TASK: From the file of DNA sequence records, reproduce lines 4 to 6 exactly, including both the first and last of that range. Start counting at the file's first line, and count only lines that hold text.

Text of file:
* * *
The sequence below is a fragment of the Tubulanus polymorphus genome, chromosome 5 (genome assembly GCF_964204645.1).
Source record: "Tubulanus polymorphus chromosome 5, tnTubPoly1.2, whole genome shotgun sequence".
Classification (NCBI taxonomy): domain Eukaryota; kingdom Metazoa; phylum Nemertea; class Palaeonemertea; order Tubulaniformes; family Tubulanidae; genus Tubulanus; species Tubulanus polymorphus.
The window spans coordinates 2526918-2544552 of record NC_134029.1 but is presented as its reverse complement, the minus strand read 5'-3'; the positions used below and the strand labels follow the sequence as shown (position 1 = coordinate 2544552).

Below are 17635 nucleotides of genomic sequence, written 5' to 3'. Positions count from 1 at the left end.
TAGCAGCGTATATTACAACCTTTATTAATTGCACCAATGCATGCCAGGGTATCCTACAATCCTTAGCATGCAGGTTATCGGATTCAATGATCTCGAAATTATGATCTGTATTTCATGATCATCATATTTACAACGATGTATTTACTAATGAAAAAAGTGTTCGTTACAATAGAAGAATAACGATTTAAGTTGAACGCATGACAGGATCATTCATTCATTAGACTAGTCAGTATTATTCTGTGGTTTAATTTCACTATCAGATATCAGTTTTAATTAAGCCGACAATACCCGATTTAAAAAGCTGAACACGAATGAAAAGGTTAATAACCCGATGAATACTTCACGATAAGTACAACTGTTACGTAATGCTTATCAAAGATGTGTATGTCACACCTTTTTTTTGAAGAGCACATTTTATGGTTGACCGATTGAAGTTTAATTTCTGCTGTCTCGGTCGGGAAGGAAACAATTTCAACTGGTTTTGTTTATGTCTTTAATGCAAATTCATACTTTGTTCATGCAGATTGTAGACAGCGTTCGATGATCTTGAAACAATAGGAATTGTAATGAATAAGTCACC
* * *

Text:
The window spans coordinates 2526918-2544552 of record NC_134029.1 but is presented as its reverse complement, the minus strand read 5'-3'; the positions used below and the strand labels follow the sequence as shown (position 1 = coordinate 2544552).

Below are 17635 nucleotides of genomic sequence, written 5' to 3'. Positions count from 1 at the left end.
TAGCAGCGTATATTACAACCTTTATTAATTGCACCAATGCATGCCAGGGTATCCTACAATCCTTAGCATGCAGGTTATCGGATTCAATGATCTCGAAATTATGATCTGTATTTCATGATCATCATATTTACAACGATGTATTTACTAATGAAAAAAGTGTTCGTTACAATAGAAGAATAACGATTTAAGTTGAACGCATGACAGGATCATTCATTCATTAGACTAGTCAGTATTATTCTGTGGTTTAATTTCACTATCAGATATCAGTTTTAATTAAGCCGACAATACCCGATTTAAAAAGCTGAACACGAATGAAAAGGTTAATAACCCGATGAATACTTCACGATAAGTACAACTGTTACGTAATGCTTATCAAAGATGTGTATGTCACACCTTTTTTTTGAAGAGCACATTTTATGGTTGACCGATTGAAGTTTAATTTCTGCTGTCTCGGTCGGGAAGGAAACAATTTCAACTGGTTTTGTTTATGTCTTTAATGCAAATTCATACTTTGTTCATGCAGATTGTAGACAGCGTTCGATGATCTTGAAACAATAGGAATTGTAATGAATAAGTCACC